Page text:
on behalf of a company to its customers and partners to steal credentials and gain access to their accounts. This is often the beginning of a multi-stage strategy to steal data and commit fraud with organizations that is quickly becoming the costliest cyber-attacks out there today.

There has been a stark increase in volume of mass phishing attacks where cybercriminals are spoofing popular e-commerce and consumer brand names and websites aimed to both steal information. The actual names of the brands these attackers impersonate is less important than the tactic, as criminals quickly change brand names with new attempts. The goal is to convince the unsuspecting to either download malicious documents or login into a fake account resulting in surrendered account credentials – which then leads to all sorts of hurtful behavior. Attackers can take user credentials and retrieve credit card information, additional personal information, and learn more about their victim’s online behavior for future social engineering attacks.  They will actually build websites that mimic actual brand name websites in the hopes to siphon victims during high times of shopping. Even though these counterfeit sites are not identical to thse actual sites of the impersonated big brands, attackers are counting on the fact that most consumers do not buy direct from these brands directly, and therefore won’t recognize what their home page actually looks like.

There has been a stark increase in volume of mass phishing attacks where cybercriminals are spoofing popular e-commerce and consumer brand names and websites aimed to both steal informationClick To Tweet

Brand hijacking in both emails and spoofed websites will only continue to grow in the next year, and both companies and consumers need to be on the guard, educated and ready for these threats to come around.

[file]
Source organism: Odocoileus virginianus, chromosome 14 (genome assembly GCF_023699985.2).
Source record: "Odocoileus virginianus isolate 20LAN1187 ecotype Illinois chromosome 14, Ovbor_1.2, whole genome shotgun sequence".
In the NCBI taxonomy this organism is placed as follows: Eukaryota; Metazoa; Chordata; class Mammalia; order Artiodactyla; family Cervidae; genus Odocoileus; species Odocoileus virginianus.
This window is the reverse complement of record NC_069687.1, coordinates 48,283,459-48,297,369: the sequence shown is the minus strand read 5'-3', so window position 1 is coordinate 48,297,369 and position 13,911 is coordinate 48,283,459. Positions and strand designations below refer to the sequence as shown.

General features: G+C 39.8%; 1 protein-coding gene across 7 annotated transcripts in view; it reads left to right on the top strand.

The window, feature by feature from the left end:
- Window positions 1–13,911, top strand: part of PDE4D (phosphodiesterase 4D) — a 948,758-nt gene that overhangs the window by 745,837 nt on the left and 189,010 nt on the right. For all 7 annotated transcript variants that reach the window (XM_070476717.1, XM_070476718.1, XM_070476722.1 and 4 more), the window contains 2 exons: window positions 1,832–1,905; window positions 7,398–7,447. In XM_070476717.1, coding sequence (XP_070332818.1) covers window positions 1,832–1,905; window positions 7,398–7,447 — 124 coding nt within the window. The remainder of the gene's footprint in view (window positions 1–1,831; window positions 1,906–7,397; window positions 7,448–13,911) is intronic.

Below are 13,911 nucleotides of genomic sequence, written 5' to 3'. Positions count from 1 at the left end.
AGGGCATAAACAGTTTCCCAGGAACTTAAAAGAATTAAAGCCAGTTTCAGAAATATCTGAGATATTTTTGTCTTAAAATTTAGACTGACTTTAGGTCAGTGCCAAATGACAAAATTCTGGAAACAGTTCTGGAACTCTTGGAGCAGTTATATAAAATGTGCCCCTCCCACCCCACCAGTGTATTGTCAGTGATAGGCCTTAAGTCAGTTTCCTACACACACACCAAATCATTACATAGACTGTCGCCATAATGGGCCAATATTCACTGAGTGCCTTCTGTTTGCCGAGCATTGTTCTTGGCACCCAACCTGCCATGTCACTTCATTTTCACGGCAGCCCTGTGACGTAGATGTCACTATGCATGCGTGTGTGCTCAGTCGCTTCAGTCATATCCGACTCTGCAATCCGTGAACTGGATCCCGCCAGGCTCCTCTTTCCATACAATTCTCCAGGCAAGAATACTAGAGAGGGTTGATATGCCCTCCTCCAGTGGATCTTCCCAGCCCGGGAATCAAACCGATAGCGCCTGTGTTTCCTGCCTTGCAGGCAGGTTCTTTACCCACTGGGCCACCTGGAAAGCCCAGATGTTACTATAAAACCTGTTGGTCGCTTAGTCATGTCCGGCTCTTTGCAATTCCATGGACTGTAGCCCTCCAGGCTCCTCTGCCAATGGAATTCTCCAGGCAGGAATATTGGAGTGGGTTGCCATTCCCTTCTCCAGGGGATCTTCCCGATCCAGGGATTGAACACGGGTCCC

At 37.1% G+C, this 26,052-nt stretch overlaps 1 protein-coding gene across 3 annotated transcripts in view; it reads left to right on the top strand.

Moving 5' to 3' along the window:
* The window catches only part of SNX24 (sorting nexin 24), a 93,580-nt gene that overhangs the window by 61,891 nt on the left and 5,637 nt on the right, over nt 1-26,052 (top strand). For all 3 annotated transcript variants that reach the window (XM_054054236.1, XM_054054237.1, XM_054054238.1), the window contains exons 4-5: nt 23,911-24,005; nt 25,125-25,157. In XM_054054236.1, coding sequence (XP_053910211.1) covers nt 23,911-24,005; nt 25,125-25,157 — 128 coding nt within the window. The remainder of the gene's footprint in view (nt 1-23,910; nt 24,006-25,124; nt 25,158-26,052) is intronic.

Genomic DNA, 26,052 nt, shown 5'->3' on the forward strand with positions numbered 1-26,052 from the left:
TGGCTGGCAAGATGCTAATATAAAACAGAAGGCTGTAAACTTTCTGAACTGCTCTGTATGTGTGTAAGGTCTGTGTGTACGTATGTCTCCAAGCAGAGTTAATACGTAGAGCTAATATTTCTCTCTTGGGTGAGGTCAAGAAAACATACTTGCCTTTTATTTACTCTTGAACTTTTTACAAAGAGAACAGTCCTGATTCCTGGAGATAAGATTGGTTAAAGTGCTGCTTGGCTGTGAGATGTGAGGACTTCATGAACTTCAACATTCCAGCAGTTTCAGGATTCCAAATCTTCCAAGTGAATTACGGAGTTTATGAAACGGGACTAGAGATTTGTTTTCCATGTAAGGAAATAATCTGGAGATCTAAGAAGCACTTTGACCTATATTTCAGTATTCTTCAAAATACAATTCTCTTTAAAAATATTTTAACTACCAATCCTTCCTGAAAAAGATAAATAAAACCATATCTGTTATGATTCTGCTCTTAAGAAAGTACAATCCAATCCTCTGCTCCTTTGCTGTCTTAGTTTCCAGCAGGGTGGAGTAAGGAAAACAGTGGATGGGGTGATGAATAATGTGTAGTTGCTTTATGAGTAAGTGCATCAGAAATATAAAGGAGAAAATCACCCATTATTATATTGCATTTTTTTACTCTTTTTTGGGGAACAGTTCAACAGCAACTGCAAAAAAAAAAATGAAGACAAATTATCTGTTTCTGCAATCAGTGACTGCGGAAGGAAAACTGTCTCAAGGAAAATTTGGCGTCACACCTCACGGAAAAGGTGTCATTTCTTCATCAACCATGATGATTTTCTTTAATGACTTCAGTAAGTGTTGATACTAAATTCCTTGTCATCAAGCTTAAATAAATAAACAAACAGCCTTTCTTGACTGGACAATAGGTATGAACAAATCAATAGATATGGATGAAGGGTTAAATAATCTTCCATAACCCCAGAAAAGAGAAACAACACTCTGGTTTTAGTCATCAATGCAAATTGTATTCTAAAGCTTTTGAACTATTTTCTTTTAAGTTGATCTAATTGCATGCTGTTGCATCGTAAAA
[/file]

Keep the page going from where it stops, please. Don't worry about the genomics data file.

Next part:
Fleming Shi on the Growing Threat of Secure Bank Messages

We have seen a stark increase in email attacks that impersonate secure messages from financial institutions. These fake “secure messages” carry malicious content and malware for download.

Impersonation is one of the most common tactics used in email attacks because it works very well. These impersonation threats leverage the relationship a victim has with his bank and the associated trust the victim may have in his bank’s online communication.  A victim who engages in online communication with the bank is usually of high value to these criminals.  

These impersonation threats carry malicious word documents that often appear harmless, but include an embedded script that can be updated by attackers at a later date.  This script can be modified to deploy a variety of threats including ransomware or advanced persistent threats. These attacks are very difficult to spot by end users as the email domains used in this attack are designed to look like real emails that customers might receive from an actual bank.

The volume of these attacks is rapidly increasing, so plan to see more of these fake secure messages in the coming year.

Asaf Cidon on Spear Phishing



Asaf Cidon
Vice President of Content Security

Spear phishing will continue to grow as long as it continues to be successful for cybercriminals. Spear phishing, highly targeted attacks that leverage impersonation of an employee or a popular web service, have been on the rise, and according to the FBI, these attacks have proven to be extremely lucrative for cybercriminals.

These attacks will continue to grow in number as well as become more sophisticated in terms of how they research and target their victims. In 2018, there will be a large increase of multi-stage spear phishing attacks that involve multiple steps, research and reconnaissance on behalf of the attacker targeting a small number of targets for very large pay outs. Cybercriminals are now taking an “enterprise” approach.  Similar to B2B enterprise sales, they go after a smaller number of targets, with the goal of extracting a much greater payload with highly personalized attacks. The latest iteration in social engineering involves multiple steps. The sophisticated cybercriminals don’t try to target company executives with a fake wire fraud out of the blue. Instead, they first infiltrate the organization, and then use reconnaissance and wait for the opportune time to trick their targets by launching an attack from a mailbox that has been taken over.